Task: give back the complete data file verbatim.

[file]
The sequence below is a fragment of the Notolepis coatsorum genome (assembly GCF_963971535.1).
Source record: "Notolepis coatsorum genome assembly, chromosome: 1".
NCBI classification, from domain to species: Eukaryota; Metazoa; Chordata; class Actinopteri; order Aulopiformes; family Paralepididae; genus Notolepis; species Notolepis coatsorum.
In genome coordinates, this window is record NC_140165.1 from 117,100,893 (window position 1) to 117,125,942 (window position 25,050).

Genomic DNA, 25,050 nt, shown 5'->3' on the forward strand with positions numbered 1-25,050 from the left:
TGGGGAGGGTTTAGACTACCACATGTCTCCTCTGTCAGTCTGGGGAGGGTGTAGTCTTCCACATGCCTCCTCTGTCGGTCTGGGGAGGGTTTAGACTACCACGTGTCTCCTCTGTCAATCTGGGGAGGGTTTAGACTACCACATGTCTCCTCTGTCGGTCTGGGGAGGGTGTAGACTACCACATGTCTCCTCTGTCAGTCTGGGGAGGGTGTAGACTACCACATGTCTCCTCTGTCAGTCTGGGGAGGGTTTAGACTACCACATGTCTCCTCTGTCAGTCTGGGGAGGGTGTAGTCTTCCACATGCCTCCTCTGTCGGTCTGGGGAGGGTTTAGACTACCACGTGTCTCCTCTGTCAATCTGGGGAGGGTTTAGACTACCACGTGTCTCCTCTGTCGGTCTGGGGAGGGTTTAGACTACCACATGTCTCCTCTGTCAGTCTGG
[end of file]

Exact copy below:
The sequence below is a fragment of the Notolepis coatsorum genome (assembly GCF_963971535.1).
Source record: "Notolepis coatsorum genome assembly, chromosome: 1".
NCBI classification, from domain to species: Eukaryota; Metazoa; Chordata; class Actinopteri; order Aulopiformes; family Paralepididae; genus Notolepis; species Notolepis coatsorum.
In genome coordinates, this window is record NC_140165.1 from 117,100,893 (window position 1) to 117,125,942 (window position 25,050).

Genomic DNA, 25,050 nt, shown 5'->3' on the forward strand with positions numbered 1-25,050 from the left:
TGGGGAGGGTTTAGACTACCACATGTCTCCTCTGTCAGTCTGGGGAGGGTGTAGTCTTCCACATGCCTCCTCTGTCGGTCTGGGGAGGGTTTAGACTACCACGTGTCTCCTCTGTCAATCTGGGGAGGGTTTAGACTACCACATGTCTCCTCTGTCGGTCTGGGGAGGGTGTAGACTACCACATGTCTCCTCTGTCAGTCTGGGGAGGGTGTAGACTACCACATGTCTCCTCTGTCAGTCTGGGGAGGGTTTAGACTACCACATGTCTCCTCTGTCAGTCTGGGGAGGGTGTAGTCTTCCACATGCCTCCTCTGTCGGTCTGGGGAGGGTTTAGACTACCACGTGTCTCCTCTGTCAATCTGGGGAGGGTTTAGACTACCACGTGTCTCCTCTGTCGGTCTGGGGAGGGTTTAGACTACCACATGTCTCCTCTGTCAGTCTGG